ST. LOUIS COUNTY, Mo. — A spree of social media posts this week warn that St. Louis County released the information it got from people who reported businesses in violation of the stay-at-home order.
The document, released in response to a Sunshine Law request, included names and contact information of the people making the reports. In their messages, some asked for anonymity.
Posts and comments in response to the document invited retaliation against the people who utilized the county’s inbox for tips about non-essential businesses that stayed open.
The I-Team’s PJ Randhawa talked with a woman whose tip was among those released. Patricia asked that we not use her last name, because she fears what someone might do with the information in the document.
“We're in a society where doing what's right doesn't always get rewarded,” she said.
Patricia has lupus. Two other people in her house have autoimmune issues.
“We have to be extra careful because we don’t have the strength to fight this,” she said. “I saw a lot of businesses that were non-essential that were open and had lines outside, parking lots filled as if the order didn't matter to them. And that was kinda frustrating."
Tips flood in after county asks for help
What Patricia did is exactly what St. Louis County intended when it established two ways for people to submit tips on non-compliant businesses. County government announced the creation of an online form and a dedicated email address for those tips in the last week of March.
In a little over a week, those channels received more than 900 tips from the public, the released documents show. Among the complaints are employees and their family members asking for anonymity because they feared backlash from employers.
The online form some of them used warned that the tips they submitted could become public records.
A disclaimer that form submitters had to acknowledge before sending says, “I have been advised that this form and any other communication may be considered an open record pursuant to the Sunshine Law, Chapter 610 RSMo. St. Louis County may be required to release this form as well as other communications as a matter of law upon request by any member of the public, including the media.”
Patricia said she never expected it to end up on Facebook, posted by someone whose motive seemed to be revenge.
Social media backlash
The Facebook post headline said, “Here ya go. The gallery of snitches, busybodies, and employees who rat out their own neighbors and employers over the Panic-demic.”
A person whose Facebook profile name is Jared Totsch told the I-Team that he posted the documents knowing that there might be consequences for the people named within.
“If they are worried about retaliation, they should have read the fine print which stated their tips would be open public record subject to a Sunshine request, and should not have submitted tips in that manner to begin with,” wrote Totsch. “I released the info in an attempt to discourage such behavior in the future.”
Totsch declined a phone or video interview. When asked how he felt about the possibility that someone who reported a business might lose their job, Totsch wrote, “I'd call it poetic justice, instant Karma, a dose of their own medicine. What goes around, comes around. They are now experiencing the same pain that they themselves helped to inflict on those they filed complaints against.”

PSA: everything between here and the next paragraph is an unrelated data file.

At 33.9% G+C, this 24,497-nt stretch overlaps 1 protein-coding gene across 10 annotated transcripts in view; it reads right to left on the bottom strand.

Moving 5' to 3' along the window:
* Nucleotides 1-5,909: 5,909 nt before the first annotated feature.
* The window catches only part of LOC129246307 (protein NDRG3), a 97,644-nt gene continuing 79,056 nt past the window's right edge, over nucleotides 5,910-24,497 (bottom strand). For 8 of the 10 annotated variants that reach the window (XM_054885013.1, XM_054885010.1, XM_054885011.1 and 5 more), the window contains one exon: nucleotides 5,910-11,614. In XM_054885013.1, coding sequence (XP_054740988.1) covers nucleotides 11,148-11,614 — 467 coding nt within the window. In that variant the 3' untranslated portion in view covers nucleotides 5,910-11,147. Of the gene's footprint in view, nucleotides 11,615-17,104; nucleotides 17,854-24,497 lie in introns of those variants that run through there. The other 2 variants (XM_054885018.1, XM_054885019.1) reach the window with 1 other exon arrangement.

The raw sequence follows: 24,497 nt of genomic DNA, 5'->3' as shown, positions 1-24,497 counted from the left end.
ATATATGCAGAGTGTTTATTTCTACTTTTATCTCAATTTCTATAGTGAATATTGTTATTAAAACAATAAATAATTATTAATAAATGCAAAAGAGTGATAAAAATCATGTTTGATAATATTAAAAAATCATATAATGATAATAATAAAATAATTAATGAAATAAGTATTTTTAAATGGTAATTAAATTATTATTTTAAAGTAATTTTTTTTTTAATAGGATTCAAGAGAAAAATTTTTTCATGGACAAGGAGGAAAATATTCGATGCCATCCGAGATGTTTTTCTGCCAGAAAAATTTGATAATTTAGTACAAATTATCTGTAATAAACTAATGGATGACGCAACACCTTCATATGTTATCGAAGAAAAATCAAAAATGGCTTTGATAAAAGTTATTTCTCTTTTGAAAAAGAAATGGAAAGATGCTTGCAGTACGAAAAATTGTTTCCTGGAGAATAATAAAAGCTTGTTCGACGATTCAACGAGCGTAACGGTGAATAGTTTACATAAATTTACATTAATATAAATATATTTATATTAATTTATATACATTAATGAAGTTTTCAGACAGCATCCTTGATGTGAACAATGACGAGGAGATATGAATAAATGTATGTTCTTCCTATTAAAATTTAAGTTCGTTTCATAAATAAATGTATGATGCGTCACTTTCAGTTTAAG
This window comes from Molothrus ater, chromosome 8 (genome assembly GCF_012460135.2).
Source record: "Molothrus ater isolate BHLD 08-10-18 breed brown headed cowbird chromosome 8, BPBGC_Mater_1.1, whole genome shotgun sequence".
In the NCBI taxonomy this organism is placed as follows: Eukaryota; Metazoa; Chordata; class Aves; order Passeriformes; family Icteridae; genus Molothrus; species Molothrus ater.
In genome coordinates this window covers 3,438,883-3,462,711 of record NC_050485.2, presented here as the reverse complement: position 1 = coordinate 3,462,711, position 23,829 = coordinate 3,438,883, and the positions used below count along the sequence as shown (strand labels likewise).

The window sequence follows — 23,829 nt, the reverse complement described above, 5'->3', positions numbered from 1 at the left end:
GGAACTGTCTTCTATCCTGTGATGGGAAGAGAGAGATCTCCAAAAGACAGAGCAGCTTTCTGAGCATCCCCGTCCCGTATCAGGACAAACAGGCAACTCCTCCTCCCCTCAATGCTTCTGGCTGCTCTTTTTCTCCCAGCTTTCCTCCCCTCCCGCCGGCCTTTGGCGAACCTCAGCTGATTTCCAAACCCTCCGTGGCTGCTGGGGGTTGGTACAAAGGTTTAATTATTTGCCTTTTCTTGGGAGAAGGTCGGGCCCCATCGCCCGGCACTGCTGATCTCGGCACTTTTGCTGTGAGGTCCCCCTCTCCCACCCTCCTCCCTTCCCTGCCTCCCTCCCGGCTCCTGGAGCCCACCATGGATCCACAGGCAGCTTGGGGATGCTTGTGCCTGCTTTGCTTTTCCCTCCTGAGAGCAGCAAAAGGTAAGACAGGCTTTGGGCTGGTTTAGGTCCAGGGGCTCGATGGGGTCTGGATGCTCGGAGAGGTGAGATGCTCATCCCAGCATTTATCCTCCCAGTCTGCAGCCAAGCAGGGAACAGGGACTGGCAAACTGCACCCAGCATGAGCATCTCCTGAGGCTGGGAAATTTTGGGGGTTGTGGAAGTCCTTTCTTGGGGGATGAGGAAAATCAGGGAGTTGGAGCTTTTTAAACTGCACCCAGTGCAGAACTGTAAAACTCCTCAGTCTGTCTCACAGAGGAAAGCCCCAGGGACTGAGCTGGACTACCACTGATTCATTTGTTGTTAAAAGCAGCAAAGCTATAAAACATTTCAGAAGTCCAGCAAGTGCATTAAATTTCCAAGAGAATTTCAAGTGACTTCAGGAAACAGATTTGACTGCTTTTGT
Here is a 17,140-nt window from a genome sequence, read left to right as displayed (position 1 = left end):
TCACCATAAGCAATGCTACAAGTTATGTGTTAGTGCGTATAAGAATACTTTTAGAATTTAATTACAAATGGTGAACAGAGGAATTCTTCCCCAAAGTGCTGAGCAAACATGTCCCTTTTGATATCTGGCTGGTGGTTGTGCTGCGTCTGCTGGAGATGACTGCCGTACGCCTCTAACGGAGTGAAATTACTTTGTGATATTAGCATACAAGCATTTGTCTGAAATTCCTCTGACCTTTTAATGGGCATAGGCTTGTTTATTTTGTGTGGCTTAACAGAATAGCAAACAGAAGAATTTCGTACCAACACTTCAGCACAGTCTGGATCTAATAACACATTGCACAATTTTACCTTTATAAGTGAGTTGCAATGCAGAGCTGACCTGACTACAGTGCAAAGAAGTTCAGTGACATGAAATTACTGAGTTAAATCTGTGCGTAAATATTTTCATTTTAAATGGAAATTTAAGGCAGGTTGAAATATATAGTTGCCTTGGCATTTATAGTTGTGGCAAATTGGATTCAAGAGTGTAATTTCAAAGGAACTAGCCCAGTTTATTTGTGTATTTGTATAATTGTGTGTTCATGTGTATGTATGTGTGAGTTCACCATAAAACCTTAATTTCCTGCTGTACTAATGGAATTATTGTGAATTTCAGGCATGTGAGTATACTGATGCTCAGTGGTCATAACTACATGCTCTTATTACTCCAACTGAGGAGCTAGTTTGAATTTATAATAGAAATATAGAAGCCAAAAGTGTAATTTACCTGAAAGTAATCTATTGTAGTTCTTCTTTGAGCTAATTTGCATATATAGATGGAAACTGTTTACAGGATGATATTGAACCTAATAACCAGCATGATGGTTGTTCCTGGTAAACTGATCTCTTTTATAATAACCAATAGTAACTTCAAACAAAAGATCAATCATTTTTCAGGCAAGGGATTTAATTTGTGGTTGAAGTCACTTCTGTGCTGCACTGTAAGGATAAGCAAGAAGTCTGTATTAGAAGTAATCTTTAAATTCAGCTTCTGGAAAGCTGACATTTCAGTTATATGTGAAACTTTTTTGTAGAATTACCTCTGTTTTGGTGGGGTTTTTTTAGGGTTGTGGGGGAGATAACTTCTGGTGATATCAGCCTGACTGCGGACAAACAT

That’s exactly the attitude that has Patricia concerned now.
“I'm not only worried about COVID, I'm worried about someone showing up at my door, showing up at my workplace or me getting fired for doing what is right,” she said.
How it got to your news feed
St. Louis County told the I-Team that it released the information to a “broadcast journalist” in response to a Sunshine Law request.
Jared Totsch wrote in his original Facebook post that he had filed a Sunshine Law request for the documents, but later stated that he re-posted them from a different group that published them first.
The Missouri Sunshine Law gives the public and media the right to request records made or received by any public agency, with some exceptions. Among those exceptions is a clause allowing tips to municipal hotlines about abuse and wrongdoing to be withheld. But the county’s review of the request found no reason to withhold information about who sent the tips.
The St. Louis County executive’s director of communications, Doug Moore, wrote, “In this particular instance, our county counselor’s office consulted with the [attorney general]’s office on releasing the list of those who had filed complaints against county businesses. We were told all the information was public and we should not redact (except for HIPAA information). Withholding information goes against what journalists push us to be – as transparent as possible.”
Moore also mentioned that the county is working to be more transparent following the consent order between the current county executive administration and the attorney general’s office regarding allegations of Sunshine Law violations in the previous administration.
The tips include claims against 29 of the businesses that were issued violation letters at the beginning of April.
Patricia believes there’s a reason to redact information like the senders’ names from messages like these. She also has a message for the people spreading the document around the internet.
“What did you get out of sharing the info on who did it?” she said. “It's asinine and I have to question, whoever shared the list... what were your motives?”
In the end, she said, she’s learned a hard lesson.
“When there is something that happens next time, I'm not going to feel safe or protected enough to call the local authorities.”